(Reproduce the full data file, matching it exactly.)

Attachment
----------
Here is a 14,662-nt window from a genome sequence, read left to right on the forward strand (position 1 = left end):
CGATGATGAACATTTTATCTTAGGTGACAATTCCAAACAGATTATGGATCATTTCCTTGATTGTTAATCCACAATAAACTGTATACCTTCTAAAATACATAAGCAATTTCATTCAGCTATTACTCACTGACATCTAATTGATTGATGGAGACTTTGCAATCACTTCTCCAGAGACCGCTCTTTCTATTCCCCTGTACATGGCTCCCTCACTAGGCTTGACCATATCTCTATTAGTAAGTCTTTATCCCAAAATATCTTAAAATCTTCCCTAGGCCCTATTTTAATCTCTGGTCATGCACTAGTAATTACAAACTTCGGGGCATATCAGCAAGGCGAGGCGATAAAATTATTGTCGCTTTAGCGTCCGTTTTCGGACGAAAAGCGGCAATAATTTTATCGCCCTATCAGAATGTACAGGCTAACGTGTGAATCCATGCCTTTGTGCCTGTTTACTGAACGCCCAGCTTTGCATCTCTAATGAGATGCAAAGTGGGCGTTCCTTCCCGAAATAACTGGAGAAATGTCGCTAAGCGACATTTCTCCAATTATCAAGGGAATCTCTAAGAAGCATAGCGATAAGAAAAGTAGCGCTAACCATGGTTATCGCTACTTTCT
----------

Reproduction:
Here is a 14,662-nt window from a genome sequence, read left to right on the forward strand (position 1 = left end):
CGATGATGAACATTTTATCTTAGGTGACAATTCCAAACAGATTATGGATCATTTCCTTGATTGTTAATCCACAATAAACTGTATACCTTCTAAAATACATAAGCAATTTCATTCAGCTATTACTCACTGACATCTAATTGATTGATGGAGACTTTGCAATCACTTCTCCAGAGACCGCTCTTTCTATTCCCCTGTACATGGCTCCCTCACTAGGCTTGACCATATCTCTATTAGTAAGTCTTTATCCCAAAATATCTTAAAATCTTCCCTAGGCCCTATTTTAATCTCTGGTCATGCACTAGTAATTACAAACTTCGGGGCATATCAGCAAGGCGAGGCGATAAAATTATTGTCGCTTTAGCGTCCGTTTTCGGACGAAAAGCGGCAATAATTTTATCGCCCTATCAGAATGTACAGGCTAACGTGTGAATCCATGCCTTTGTGCCTGTTTACTGAACGCCCAGCTTTGCATCTCTAATGAGATGCAAAGTGGGCGTTCCTTCCCGAAATAACTGGAGAAATGTCGCTAAGCGACATTTCTCCAATTATCAAGGGAATCTCTAAGAAGCATAGCGATAAGAAAAGTAGCGCTAACCATGGTTATCGCTACTTTCT